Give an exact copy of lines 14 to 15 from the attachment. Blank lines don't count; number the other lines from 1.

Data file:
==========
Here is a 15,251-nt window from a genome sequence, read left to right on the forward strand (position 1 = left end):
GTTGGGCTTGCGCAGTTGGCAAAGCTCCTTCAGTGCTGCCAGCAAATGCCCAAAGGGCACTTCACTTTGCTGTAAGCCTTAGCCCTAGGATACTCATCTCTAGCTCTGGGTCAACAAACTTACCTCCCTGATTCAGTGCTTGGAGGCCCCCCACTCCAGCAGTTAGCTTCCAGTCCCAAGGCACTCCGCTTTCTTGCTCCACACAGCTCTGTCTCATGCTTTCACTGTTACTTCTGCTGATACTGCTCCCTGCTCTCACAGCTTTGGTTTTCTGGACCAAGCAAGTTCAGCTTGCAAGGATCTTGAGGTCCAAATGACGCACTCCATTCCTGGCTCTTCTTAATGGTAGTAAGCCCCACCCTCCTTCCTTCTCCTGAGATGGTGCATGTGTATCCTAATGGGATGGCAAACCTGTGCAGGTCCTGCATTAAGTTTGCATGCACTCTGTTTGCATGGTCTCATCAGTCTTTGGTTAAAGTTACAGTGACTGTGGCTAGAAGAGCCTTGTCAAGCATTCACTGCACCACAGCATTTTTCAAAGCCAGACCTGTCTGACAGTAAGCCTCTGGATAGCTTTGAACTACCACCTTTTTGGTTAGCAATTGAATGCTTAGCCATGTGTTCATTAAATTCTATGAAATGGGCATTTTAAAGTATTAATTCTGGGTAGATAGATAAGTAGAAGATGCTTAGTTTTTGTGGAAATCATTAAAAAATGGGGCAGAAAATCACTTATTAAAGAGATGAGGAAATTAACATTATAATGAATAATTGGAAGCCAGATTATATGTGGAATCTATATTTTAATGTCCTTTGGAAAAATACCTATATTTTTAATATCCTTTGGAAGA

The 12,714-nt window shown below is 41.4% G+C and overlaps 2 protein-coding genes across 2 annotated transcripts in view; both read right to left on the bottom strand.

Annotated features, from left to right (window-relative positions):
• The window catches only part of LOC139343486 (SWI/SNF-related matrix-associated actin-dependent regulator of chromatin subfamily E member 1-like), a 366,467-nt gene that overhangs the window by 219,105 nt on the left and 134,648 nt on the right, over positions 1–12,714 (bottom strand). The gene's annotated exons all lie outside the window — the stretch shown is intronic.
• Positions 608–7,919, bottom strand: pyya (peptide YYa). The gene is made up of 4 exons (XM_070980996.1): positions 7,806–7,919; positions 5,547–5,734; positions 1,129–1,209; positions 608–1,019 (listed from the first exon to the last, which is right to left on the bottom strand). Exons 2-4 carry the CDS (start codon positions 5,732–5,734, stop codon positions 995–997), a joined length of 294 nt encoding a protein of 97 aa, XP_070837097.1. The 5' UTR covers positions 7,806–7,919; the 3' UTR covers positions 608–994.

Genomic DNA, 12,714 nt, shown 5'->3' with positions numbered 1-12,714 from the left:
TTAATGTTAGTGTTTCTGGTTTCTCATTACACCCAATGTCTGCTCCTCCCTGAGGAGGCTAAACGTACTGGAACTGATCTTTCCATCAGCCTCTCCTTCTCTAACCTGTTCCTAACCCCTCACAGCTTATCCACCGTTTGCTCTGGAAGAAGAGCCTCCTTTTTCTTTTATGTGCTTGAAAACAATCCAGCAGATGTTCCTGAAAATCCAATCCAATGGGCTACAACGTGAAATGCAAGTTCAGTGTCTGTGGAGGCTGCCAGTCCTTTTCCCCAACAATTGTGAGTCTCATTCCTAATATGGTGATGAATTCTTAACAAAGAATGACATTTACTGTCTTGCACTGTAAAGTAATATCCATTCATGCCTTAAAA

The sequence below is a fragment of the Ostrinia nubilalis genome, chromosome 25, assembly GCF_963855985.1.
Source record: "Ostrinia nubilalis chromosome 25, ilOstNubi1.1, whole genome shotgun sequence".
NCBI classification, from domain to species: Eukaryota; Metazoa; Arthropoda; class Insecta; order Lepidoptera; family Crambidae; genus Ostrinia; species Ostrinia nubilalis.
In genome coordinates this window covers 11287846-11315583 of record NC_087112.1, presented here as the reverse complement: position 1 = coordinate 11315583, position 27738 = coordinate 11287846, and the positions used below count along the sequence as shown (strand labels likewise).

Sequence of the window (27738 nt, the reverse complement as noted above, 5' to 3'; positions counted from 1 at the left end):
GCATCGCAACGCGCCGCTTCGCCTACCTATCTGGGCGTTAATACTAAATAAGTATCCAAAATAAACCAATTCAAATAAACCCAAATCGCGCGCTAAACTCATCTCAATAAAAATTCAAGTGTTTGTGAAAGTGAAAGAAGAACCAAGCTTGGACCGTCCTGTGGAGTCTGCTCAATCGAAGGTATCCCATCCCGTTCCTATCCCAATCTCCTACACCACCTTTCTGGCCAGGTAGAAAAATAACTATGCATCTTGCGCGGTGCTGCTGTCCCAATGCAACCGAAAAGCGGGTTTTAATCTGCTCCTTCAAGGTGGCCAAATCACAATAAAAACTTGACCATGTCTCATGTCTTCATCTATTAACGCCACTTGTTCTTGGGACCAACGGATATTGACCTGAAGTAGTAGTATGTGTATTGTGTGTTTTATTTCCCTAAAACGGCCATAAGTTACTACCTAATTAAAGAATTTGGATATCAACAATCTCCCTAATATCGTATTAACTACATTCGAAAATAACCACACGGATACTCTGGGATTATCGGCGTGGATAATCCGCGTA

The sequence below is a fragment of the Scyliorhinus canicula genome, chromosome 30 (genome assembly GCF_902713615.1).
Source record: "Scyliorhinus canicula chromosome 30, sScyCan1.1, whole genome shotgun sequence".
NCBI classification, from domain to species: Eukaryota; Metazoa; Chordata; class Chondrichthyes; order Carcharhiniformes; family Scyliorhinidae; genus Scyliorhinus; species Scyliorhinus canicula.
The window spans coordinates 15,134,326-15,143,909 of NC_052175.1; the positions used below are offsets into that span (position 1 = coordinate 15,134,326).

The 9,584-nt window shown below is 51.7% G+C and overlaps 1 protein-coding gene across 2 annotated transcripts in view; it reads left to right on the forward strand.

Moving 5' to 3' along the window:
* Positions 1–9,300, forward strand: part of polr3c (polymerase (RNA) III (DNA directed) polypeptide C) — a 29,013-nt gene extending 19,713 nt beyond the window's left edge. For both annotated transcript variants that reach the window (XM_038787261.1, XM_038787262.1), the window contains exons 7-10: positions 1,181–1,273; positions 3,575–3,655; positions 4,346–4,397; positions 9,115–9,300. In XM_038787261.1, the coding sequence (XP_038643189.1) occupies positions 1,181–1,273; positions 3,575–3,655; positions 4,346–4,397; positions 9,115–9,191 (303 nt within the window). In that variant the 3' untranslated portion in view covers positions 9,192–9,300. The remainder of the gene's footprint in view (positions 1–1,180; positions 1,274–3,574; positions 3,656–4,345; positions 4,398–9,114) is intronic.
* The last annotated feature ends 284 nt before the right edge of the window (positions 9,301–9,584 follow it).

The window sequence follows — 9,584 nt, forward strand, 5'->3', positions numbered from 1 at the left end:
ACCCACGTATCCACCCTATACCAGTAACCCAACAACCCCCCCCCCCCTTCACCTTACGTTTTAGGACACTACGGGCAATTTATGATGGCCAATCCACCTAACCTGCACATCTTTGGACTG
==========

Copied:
GCATCGCAACGCGCCGCTTCGCCTACCTATCTGGGCGTTAATACTAAATAAGTATCCAAAATAAACCAATTCAAATAAACCCAAATCGCGCGCTAAACTCATCTCAATAAAAATTCAAGTGTTTGTGAAAGTGAAAGAAGAACCAAGCTTGGACCGTCCTGTGGAGTCTGCTCAATCGAAGGTATCCCATCCCGTTCCTATCCCAATCTCCTACACCACCTTTCTGGCCAGGTAGAAAAATAACTATGCATCTTGCGCGGTGCTGCTGTCCCAATGCAACCGAAAAGCGGGTTTTAATCTGCTCCTTCAAGGTGGCCAAATCACAATAAAAACTTGACCATGTCTCATGTCTTCATCTATTAACGCCACTTGTTCTTGGGACCAACGGATATTGACCTGAAGTAGTAGTATGTGTATTGTGTGTTTTATTTCCCTAAAACGGCCATAAGTTACTACCTAATTAAAGAATTTGGATATCAACAATCTCCCTAATATCGTATTAACTACATTCGAAAATAACCACACGGATACTCTGGGATTATCGGCGTGGATAATCCGCGTA

The sequence below is a fragment of the Scyliorhinus canicula genome, chromosome 30 (genome assembly GCF_902713615.1).